The debate in Washington, D.C. often centers around tax expenditures, so-called corporate loopholes, in the tax code. But not all tax expenditures are created equal. Some represent neutral tax treatment and should be left alone, while others are distortionary and should be repealed. Understanding what a tax expenditure represents is essential for understanding how our tax code works for both businesses and individuals.
The following chart shows the relative size of corporate and individual tax expenditures. According to the Joint Committee on Taxation, individuals received 86.3 percent of tax expenditures in 2018, or $1.3 trillion. Corporations received only 13.7 percent of all tax expenditures, or $0.2 trillion ($200 billion). In total, tax expenditures had an estimated value of $1.5 trillion in 2018.
Many tax expenditures provide preferential treatment for particular economic activities, making the tax code less neutral and shrinking the tax base. However, some are broad-based changes that play an important role by moving the U.S. toward a different tax system. Simply eliminating expenditures across the board would therefore be misguided.
A further complication is that what counts as a tax expenditure depends on what qualifies as the “normal” tax code. For example, the Joint Committee on Taxation considers depreciation to be an expenditure, but this is a questionable treatment following from the common but flawed Haig-Simons definition of income.
The three largest corporate tax expenditures, which make up approximately 65 percent of the total cost, illustrate the broad role some tax expenditures play:
Reduced Tax Rate on Active Income of Controlled Foreign Corporations ($73.9 billion)
Before the Tax Cuts and Jobs Act was passed, active foreign income was usually taxed upon repatriation. Now, global intangible low-tax income (GILTI) is taxed currently, even if it is not distributed. This expenditure provides a 50 percent deduction to U.S. corporations on their GILTI. Some active income is now excluded from tax, and distributions from active income are now not taxed upon repatriation. GILTI is a broad change to the tax code intended to reduce the incentive to shift corporate profits out of the U.S. by using intellectual property.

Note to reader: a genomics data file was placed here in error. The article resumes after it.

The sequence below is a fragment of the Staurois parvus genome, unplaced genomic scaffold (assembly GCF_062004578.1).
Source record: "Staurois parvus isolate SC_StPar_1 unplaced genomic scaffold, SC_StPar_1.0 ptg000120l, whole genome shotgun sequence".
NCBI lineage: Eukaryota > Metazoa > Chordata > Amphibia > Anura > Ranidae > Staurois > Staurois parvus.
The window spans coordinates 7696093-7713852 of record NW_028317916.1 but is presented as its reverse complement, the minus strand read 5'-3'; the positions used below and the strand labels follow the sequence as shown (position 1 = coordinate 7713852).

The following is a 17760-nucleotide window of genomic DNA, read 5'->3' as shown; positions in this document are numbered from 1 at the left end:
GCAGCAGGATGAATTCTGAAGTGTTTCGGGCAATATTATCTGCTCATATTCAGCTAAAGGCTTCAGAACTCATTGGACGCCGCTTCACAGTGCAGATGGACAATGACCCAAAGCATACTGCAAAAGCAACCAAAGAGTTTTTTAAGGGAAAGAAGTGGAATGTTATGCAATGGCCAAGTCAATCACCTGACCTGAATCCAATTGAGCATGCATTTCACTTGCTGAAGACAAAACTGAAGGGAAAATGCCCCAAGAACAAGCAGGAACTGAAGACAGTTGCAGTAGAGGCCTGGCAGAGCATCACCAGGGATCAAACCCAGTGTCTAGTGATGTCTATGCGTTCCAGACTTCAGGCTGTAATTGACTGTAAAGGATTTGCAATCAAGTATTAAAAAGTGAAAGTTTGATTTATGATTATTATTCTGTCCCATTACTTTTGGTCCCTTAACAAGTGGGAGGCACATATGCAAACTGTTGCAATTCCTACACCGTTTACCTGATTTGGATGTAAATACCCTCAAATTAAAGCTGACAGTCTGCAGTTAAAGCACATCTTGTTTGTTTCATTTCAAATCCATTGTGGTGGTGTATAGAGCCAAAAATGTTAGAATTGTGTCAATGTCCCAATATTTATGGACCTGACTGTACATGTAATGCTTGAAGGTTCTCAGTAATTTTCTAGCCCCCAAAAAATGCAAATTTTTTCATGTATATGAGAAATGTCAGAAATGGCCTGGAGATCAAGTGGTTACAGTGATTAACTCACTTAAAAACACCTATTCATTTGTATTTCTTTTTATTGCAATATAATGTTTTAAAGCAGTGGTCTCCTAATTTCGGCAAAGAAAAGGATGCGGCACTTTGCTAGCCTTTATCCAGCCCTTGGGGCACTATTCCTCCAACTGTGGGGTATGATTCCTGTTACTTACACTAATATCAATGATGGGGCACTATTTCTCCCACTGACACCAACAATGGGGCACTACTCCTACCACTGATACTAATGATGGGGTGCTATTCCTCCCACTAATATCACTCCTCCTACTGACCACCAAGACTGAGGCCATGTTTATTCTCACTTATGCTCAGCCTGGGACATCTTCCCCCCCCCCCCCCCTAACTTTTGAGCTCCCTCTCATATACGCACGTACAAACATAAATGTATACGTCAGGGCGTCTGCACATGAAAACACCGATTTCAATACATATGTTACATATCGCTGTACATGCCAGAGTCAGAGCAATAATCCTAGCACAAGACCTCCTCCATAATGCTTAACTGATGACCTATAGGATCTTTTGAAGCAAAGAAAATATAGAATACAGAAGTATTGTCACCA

Depreciation of Equipment in Excess of the Alternative Depreciation System ($48.2 billion)
The costs of equipment and machinery are depreciated over time to match the reduction in economic value as equipment wears down and becomes obsolete. Depreciation of equipment ensures that net income from the property is measured appropriately each year. This expenditure provides accelerated deductions relative to economic depreciation.
While depreciation is a useful accounting concept, a better approach would be to allow full expensing, according to which the cost of an asset is deductible in the year that the money is actually spent. Expensing prevents a firm’s profits from being overstated in real terms.
Deduction for Foreign-derived Intangible Income Derived from Trade or Business Within the U.S. ($9.6 billion)
Income earned by U.S. corporations from foreign markets would typically be taxed at the full U.S. rate. This expenditure provides a deduction worth 37.5 percent of foreign-derived intangible income (FDII). Under GILTI and FDII, U.S.-based multinational companies face roughly the same tax rate on intangibles used in serving foreign markets regardless of where those intangibles are located. If intellectual property is located in a foreign market and is used to sell products to foreign customers, it faces a minimum tax rate of between 10.5 percent and 13.125 percent through GILTI. If that intellectual property is located in the U.S. and is used to sell products to those foreign customers, it faces a tax rate of 13.125 percent through FDII.
Together, FDII and GILTI are intended to serve as a carrot and stick encouraging companies to place profits and intellectual property in the U.S.
The tax code shouldn’t be full of provisions that unfairly reward some activities while punishing others, regardless of whether they’re directed towards individuals or corporations. Policymakers should scrutinize every expenditure, determine whether it fits with the principles of sound tax policy, and remember that not all expenditures are equal.
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